Carper Statement on Implementation of Iran Nuclear Deal, Release of American Prisoners

WILMINGTON – U.S. Senator Tom Carper (D-Del.), a retired Navy captain and former naval flight officer who served three tours of duty in Southeast Asia during the Vietnam War, released the following statement today on the implementation of the Joint Comprehensive Plan of Action (JCPOA) and the release of five American prisoners who had been unjustly detained by Iran. 

“This is an important day for American diplomacy. This summer, after years of difficult negotiations, the United States and its international allies brokered a historic deal to cut off Iran’s pathway to a nuclear bomb and, today, we’ve begun to see some of the fruits of that labor. Following many months of intrusive inspections, international weapons inspectors have concluded that Iran has followed through on its pledge to dismantle the large portions of its nuclear program that were not clearly intended for peaceful purposes. This is an incredible development, especially because of estimates by the intelligence community that the Iranian regime was mere months away from a nuclear bomb, threatening the security of the United States, Israel and other allies around the globe. 

“With this certification by international teams of inspectors, the United States and our European partners in this effort will begin lifting oil and financial sanctions that have crippled Iran for years. The process will begin gradually at first and, then, more quickly if Iran continues to abide by the letter and spirit of the agreement we reached last year. While some fear that Iran will use any new resources to fund terrorism and to strengthen its military, the fact is that most Iranians are far more focused on rebuilding their economy and critical infrastructure.

“By moving beyond the status quo and engaging meaningfully with Iran for the first time in decades, the Obama Administration has made dramatic improvements in our country’s ability to protect itself and its citizens. Through this diplomatic work, the United States has also secured the release of five American prisoners who were being unjustly detained by the Iranian government. Moreover, the establishment of a cooperative relationship with Iran helped to diffuse a tense situation earlier this week when Iran detained 10 American sailors who entered Iranian waters. The American vessels were somewhere they should not have been, and it was an honest mistake. But as a former naval flight officer who served five years in a hot war in Southeast Asia, and for another 18 as a P-3 mission commander, it is a mistake we never want to make. In years past, a misunderstanding like this might have led to military confrontation or worse, but because of our efforts, this was resolved peacefully and quickly.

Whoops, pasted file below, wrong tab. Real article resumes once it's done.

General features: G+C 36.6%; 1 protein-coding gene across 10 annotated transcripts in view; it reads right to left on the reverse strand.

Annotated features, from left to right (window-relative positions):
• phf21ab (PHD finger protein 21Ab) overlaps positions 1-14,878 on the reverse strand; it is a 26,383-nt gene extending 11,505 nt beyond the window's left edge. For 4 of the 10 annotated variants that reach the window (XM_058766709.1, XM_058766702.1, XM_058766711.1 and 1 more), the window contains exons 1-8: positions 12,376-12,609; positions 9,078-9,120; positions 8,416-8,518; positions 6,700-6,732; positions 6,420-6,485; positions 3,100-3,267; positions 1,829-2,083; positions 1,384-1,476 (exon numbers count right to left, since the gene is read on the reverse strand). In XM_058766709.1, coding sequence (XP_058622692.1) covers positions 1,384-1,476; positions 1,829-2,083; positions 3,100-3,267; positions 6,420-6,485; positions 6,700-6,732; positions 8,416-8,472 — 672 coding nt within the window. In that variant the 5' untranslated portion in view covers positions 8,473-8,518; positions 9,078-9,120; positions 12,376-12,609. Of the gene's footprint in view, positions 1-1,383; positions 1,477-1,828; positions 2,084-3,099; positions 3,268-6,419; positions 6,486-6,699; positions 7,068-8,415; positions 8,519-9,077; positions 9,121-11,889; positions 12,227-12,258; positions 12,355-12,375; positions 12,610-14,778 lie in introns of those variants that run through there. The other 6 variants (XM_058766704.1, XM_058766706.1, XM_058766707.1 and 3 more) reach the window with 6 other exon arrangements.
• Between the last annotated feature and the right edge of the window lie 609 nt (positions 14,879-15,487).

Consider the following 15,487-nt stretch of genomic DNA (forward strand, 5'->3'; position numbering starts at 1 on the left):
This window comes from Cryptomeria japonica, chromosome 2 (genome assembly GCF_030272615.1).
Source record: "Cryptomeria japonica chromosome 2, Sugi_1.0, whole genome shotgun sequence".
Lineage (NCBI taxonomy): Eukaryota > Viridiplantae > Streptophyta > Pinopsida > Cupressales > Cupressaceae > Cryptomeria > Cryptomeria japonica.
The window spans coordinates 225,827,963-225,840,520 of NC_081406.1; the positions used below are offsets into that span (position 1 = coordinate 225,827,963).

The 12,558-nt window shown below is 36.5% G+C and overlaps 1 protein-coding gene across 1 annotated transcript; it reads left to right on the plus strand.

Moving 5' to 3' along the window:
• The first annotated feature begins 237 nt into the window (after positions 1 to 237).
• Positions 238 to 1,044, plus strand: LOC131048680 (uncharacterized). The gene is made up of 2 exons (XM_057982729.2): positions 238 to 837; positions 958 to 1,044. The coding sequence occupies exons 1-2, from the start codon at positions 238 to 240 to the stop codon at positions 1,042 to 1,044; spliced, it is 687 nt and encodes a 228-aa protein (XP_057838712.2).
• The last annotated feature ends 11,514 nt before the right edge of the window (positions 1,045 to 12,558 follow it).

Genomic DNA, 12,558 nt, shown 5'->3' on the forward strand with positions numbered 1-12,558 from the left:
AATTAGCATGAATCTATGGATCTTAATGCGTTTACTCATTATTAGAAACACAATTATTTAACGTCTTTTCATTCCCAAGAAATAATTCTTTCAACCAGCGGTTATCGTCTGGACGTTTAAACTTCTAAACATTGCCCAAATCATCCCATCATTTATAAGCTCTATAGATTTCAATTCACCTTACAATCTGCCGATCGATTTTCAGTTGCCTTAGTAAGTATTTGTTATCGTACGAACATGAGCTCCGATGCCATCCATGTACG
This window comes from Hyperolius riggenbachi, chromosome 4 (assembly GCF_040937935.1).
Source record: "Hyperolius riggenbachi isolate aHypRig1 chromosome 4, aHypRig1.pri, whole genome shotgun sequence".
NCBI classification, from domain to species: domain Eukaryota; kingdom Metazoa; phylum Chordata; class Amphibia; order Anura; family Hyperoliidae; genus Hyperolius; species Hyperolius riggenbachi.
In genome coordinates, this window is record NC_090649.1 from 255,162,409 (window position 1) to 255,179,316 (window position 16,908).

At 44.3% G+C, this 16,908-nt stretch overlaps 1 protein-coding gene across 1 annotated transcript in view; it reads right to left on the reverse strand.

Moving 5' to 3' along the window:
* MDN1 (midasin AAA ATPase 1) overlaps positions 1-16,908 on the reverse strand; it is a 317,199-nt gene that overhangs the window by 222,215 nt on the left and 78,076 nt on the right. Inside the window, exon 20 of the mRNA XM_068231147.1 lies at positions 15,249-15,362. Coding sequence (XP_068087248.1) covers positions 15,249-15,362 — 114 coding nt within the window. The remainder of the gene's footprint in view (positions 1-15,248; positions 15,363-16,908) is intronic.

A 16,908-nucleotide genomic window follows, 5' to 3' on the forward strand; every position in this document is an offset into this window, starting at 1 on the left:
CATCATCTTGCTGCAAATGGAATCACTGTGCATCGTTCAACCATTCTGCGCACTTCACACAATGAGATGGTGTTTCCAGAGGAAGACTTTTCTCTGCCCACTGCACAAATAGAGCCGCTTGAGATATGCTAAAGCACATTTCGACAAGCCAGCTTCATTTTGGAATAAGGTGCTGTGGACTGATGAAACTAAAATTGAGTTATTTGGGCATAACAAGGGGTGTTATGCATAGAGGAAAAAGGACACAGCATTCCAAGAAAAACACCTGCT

“I am relieved and encouraged by the release of our sailors, as well as the release of the other five American civilians. For years, I have personally undertaken efforts to push for the release of the three of them we knew to be prisoners, and have worked my colleagues and with our diplomatic corps to secure their freedom. On several occasions, I have urged high-ranking Iranian officials to release these wrongly imprisoned Americans, and I am delighted and grateful that our calls for their freedom have finally been heard. This is a welcomed day for these Americans, and my thoughts are with them and their families during this time. 

“I will continue, however, working with the Obama Administration to press for information regarding the whereabouts of Bob Levinson, a former Federal Bureau of Investigation agent whose family lives in Florida and who was last seen in Iran nearly a decade ago. Iranian officials have denied having any knowledge about Mr. Levinson, and it’s possible they are telling the truth, but our efforts to find him and bring him home will not cease.

“Finally, we owe a debt of gratitude to President Obama, Secretary Kerry, Secretary Moniz, and our entire diplomatic mission for seizing a small window of opportunity to engage peacefully with Iran to secure the historic deal that got us to where we are today. The world is safer because of their hard work.”

Yesterday, the International Atomic Energy Agency (IAEA) verified that Iran has completed the necessary steps under the JCPOA to ensure that Iran’s nuclear program is and will remain exclusively peaceful. Since the deal was reached in October 2015, Iran has:

         Dismantled the vast majority of Iran’s 19,000 centrifuges needed for enriching uranium for a nuclear weapon. Today, Iran is only left with 5,000 of the least sophisticated centrifuges.

         Shipped out or eliminated almost all of it 12,000 kilograms of weapons grade or near weapons grade enriched uranium.  Iran will now maintain no more than 300 kilograms of uranium enriched to levels consistent only with peaceful nuclear energy programs.

         Destroyed its heavy water reactor at Arak by filling it with cement in order to prevent the reactor from ever producing weapons grade plutonium needed for a nuclear weapon.

In exchange for meeting these obligations and others, the United States and the international community will begin lifting nuclear sanctions on Iran. However, the United States may still unilaterally re-impose these sanctions if Iran backtracks on its commitments or attempts to cheat on the nuclear deal. Moreover, sanctions imposed on Iran for terrorism, human rights and for developing ballistic missiles will remain in place and will not be removed as part of the nuclear deal.